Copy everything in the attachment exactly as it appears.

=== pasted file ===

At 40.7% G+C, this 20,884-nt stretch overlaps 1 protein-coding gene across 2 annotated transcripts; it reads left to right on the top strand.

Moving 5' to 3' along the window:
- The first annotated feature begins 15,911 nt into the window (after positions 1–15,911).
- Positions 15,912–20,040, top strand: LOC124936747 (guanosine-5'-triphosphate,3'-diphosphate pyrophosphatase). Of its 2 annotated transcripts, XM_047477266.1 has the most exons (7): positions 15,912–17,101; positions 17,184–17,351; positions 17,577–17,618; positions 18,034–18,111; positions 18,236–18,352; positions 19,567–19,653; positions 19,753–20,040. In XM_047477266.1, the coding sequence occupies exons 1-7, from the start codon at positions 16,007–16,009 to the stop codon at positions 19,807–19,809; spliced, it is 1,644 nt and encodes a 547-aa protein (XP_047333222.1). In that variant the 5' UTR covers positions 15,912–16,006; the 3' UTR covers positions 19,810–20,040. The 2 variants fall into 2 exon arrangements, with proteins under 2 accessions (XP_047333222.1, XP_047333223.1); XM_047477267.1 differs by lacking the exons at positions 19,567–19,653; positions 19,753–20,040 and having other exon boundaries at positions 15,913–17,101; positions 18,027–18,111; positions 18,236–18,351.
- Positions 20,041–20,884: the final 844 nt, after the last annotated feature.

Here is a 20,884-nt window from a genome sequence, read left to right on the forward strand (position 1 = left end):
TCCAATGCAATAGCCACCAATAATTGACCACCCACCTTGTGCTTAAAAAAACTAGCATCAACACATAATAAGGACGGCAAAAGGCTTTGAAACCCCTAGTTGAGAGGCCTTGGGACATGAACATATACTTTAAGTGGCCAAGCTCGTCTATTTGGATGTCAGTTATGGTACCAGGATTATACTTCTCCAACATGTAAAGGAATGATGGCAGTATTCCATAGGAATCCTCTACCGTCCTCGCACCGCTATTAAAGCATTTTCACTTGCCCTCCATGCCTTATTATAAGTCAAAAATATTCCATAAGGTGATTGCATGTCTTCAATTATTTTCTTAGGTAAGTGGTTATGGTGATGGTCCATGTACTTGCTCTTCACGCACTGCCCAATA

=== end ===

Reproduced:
At 40.7% G+C, this 20,884-nt stretch overlaps 1 protein-coding gene across 2 annotated transcripts; it reads left to right on the top strand.

Moving 5' to 3' along the window:
- The first annotated feature begins 15,911 nt into the window (after positions 1–15,911).
- Positions 15,912–20,040, top strand: LOC124936747 (guanosine-5'-triphosphate,3'-diphosphate pyrophosphatase). Of its 2 annotated transcripts, XM_047477266.1 has the most exons (7): positions 15,912–17,101; positions 17,184–17,351; positions 17,577–17,618; positions 18,034–18,111; positions 18,236–18,352; positions 19,567–19,653; positions 19,753–20,040. In XM_047477266.1, the coding sequence occupies exons 1-7, from the start codon at positions 16,007–16,009 to the stop codon at positions 19,807–19,809; spliced, it is 1,644 nt and encodes a 547-aa protein (XP_047333222.1). In that variant the 5' UTR covers positions 15,912–16,006; the 3' UTR covers positions 19,810–20,040. The 2 variants fall into 2 exon arrangements, with proteins under 2 accessions (XP_047333222.1, XP_047333223.1); XM_047477267.1 differs by lacking the exons at positions 19,567–19,653; positions 19,753–20,040 and having other exon boundaries at positions 15,913–17,101; positions 18,027–18,111; positions 18,236–18,351.
- Positions 20,041–20,884: the final 844 nt, after the last annotated feature.

Here is a 20,884-nt window from a genome sequence, read left to right on the forward strand (position 1 = left end):
TCCAATGCAATAGCCACCAATAATTGACCACCCACCTTGTGCTTAAAAAAACTAGCATCAACACATAATAAGGACGGCAAAAGGCTTTGAAACCCCTAGTTGAGAGGCCTTGGGACATGAACATATACTTTAAGTGGCCAAGCTCGTCTATTTGGATGTCAGTTATGGTACCAGGATTATACTTCTCCAACATGTAAAGGAATGATGGCAGTATTCCATAGGAATCCTCTACCGTCCTCGCACCGCTATTAAAGCATTTTCACTTGCCCTCCATGCCTTATTATAAGTCAAAAATATTCCATAAGGTGATTGCATGTCTTCAATTATTTTCTTAGGTAAGTGGTTATGGTGATGGTCCATGTACTTGCTCTTCACGCACTGCCCAATA